Upon the completion of a game, the control logics calculates the actual payout rate, taking into account the number of coins deposited by the player, as well as any coins won during the game. Next, the control logic compares the actual payout rate with the desired payout rate setting. If the actual payout rate is greater than the desired payout rate, and if the difference between the two payout rates is larger than a predefined threshold, then the control program will select new code assignment and display parameters that would decrease the odds of winning. Conversely, if the actual payout rate is less than the desired payout rate, and if the difference between the two payout rates is larger than a predefined threshold, then the control program will select new code assignment and display parameters that would increase the odds of winning. Alternatively, if the difference between the two payout-rates is less than the predefined threshold, then the current code assignment and display parameters are not modified. Following the process to adjust the actual payout rate, the player is instructed to commence a new game if desired, and the entire process is repeated.
In the event a “JACKPOT” feature is implemented in this gaming device, and during game play, the control logic will generate a sixteen bit random number, wherein each bit corresponds to a playing position. Next, the control program compares each of the bits for the generated random number with the state of the corresponding routing square after the completion of the Rth iteration. If equal, then the indicator at that playing position will display a “LUCK 7.” To win the “JACKPOT”, a “LUCKY7” must be displayed at each playing position. If interactive manual play is selected, the control program generates a new sixteen bit binary number for each manual activation of a playing position.
It should be noted that the above described gaming device can be implemented as a stand alone slot machine, having its own housing, or as an internet gaming device consisting of an appropriate software running on a host computer. In a stand alone implementation, and similar to other slot machines, the housing will include a door, door position sensing means, means for detecting a tilt condition and means for detecting when the gaming device is out of order. Further, the machine will include a structure for accepting coins, means for determining the validity of a received coin, means for generating a reject signal, means to process coin information, and means for transmitting said information to an information display panel.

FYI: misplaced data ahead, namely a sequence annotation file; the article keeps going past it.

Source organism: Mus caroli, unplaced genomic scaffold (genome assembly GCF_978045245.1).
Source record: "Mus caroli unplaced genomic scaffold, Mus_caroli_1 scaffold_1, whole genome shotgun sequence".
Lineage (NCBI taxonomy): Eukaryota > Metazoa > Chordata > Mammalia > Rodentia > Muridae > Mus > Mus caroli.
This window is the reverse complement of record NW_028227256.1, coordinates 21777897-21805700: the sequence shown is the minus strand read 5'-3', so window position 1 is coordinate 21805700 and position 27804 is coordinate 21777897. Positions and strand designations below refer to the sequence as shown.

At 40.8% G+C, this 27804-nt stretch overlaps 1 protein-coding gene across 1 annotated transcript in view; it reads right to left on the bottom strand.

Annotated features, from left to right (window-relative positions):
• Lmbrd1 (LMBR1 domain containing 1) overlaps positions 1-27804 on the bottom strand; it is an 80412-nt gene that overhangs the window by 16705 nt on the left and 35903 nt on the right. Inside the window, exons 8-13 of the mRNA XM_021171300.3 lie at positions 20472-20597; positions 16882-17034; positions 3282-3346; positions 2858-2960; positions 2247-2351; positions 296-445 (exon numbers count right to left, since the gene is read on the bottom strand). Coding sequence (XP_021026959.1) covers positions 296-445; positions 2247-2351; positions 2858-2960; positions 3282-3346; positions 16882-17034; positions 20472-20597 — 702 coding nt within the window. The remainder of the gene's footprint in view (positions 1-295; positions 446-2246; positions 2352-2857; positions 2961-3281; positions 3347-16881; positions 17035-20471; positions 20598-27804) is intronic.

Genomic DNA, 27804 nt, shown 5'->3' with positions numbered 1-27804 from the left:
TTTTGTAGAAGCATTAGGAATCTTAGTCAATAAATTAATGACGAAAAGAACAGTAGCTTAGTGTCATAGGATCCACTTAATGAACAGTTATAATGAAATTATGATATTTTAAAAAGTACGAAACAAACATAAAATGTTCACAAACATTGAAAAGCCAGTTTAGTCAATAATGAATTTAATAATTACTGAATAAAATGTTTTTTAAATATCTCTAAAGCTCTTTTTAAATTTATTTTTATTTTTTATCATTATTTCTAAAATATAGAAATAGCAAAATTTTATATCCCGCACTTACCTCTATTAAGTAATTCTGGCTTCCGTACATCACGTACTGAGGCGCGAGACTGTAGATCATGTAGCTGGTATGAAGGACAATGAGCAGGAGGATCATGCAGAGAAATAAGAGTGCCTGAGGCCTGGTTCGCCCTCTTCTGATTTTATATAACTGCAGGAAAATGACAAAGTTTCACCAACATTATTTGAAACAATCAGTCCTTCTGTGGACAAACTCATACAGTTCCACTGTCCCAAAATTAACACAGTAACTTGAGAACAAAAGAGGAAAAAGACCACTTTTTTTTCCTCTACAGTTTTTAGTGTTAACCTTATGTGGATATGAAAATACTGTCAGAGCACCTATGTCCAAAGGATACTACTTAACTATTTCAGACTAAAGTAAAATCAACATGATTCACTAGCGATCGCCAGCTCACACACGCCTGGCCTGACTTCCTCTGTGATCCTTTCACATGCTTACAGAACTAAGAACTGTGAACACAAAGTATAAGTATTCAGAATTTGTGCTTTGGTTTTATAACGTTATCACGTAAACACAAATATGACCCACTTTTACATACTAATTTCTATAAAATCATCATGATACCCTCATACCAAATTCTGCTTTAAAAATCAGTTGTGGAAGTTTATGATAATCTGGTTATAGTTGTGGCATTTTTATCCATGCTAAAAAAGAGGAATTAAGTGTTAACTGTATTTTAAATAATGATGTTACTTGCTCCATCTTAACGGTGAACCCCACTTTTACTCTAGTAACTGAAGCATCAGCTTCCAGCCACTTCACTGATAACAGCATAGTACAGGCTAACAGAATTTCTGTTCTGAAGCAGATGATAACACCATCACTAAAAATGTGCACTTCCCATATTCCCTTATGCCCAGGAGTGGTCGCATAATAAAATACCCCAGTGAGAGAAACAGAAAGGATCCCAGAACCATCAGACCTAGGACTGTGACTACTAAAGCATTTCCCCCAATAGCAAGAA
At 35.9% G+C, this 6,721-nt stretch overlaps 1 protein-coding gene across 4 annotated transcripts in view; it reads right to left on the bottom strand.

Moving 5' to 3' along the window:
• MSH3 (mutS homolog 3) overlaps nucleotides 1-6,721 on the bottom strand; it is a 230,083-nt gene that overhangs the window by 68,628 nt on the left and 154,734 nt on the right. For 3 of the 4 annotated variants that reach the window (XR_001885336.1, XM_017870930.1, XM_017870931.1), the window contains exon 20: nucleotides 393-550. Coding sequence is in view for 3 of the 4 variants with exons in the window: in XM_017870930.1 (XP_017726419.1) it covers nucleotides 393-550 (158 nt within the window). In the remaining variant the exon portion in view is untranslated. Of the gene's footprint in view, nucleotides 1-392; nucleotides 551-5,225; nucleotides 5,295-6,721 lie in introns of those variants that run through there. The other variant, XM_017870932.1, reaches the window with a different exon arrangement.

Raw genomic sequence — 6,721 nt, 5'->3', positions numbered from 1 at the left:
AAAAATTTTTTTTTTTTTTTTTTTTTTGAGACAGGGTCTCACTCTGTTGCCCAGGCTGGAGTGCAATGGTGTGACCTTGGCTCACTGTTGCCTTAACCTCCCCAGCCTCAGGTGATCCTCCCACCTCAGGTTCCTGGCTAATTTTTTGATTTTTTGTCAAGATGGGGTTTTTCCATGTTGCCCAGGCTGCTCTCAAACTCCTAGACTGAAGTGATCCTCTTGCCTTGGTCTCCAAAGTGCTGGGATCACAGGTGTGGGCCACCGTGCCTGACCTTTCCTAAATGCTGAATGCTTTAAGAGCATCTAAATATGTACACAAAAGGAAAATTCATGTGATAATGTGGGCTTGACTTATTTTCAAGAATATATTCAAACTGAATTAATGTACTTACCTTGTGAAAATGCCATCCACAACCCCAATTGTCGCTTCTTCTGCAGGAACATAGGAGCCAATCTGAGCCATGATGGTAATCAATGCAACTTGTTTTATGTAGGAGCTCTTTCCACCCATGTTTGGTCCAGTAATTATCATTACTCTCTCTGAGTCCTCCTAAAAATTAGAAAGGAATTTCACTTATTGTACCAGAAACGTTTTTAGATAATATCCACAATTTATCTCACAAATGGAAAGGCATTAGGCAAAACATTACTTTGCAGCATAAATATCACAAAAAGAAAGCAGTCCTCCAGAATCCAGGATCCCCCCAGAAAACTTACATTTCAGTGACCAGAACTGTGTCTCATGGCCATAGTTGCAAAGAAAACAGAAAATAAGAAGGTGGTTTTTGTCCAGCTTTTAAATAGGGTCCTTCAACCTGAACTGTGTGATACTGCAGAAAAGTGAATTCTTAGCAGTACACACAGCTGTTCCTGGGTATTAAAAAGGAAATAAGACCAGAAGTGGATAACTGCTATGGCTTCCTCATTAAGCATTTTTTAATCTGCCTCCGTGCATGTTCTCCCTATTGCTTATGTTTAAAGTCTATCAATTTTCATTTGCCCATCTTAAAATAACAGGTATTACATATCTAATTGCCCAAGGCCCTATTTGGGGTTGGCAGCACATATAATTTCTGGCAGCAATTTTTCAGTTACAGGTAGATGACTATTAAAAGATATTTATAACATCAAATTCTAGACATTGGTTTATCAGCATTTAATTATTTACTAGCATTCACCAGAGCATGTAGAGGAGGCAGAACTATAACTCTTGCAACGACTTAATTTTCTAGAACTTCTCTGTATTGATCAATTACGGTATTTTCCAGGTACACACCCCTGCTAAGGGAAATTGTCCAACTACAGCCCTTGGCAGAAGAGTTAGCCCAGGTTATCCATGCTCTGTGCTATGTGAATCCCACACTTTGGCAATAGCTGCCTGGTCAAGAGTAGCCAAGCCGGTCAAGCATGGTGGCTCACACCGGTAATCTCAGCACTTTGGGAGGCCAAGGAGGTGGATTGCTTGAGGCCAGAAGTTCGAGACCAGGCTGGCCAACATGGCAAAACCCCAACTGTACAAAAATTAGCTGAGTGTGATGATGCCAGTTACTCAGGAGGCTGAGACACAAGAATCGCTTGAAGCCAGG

Also, the processing of coin information will consist of a structure for storing data representing the number of coins in the coin storage device, a structure for incrementing said data in response to each coin accepted for storage by the coin accepting mechanism, and means for decrementing said data in response to each coin paid out from the storage device. In addition, the machine will implement a mechanism to reject a coin under certain conditions. A coin reject signal will be generated under a number of conditions, including when the received coin is not valid, the game play has been initiated by a player and the game play has not been completed, a coin has been accepted for game play and the game has not been completed, a game is in progress, the gaming device is locked up in a win condition, the gaming device is in a tilt condition, the gaming device has an open door condition, or the gaming device is out of order. Obviously, the gaming device may also include a mechanism for accepting paper currency.
Further, the current invention could be implemented as a primary gaming device, or as a bonus game in a traditional reel machine. If the current invention is implemented as a primary gaming device, then upon the occurrence of a winning combination of a symbol representing a bonus game, such bonus game is activated. For example, if the bonus game is a “Wheel of Fortune” type game, then when the symbol representing the “Wheel of Fortune” is displayed at all locations on a winning line, then the “Wheel of Fortune” game is activated. Any known bonus game could be implemented with the current invention.
Alternatively, when the invention is used as a bonus game in a traditional reel machine, and upon the occurrence of a winning combination of a rainbow symbol representing the multi-color gaming device, the game disclosed in the current invention is initiated.
As will be understood by those skilled in the art, many different programs may be utilized to implement the flow charts disclosed in
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|U.S. Classification||463/16, 463/20|
|International Classification||G07F17/32, A63F13/10, A63F13/00|
|Cooperative Classification||G07F17/3286, G07F17/32|
|European Classification||G07F17/32P, G07F17/32|
|Jun 9, 2011||FPAY||Fee payment|
Year of fee payment: 4
|Sep 15, 2015||FPAY||Fee payment|
Year of fee payment: 8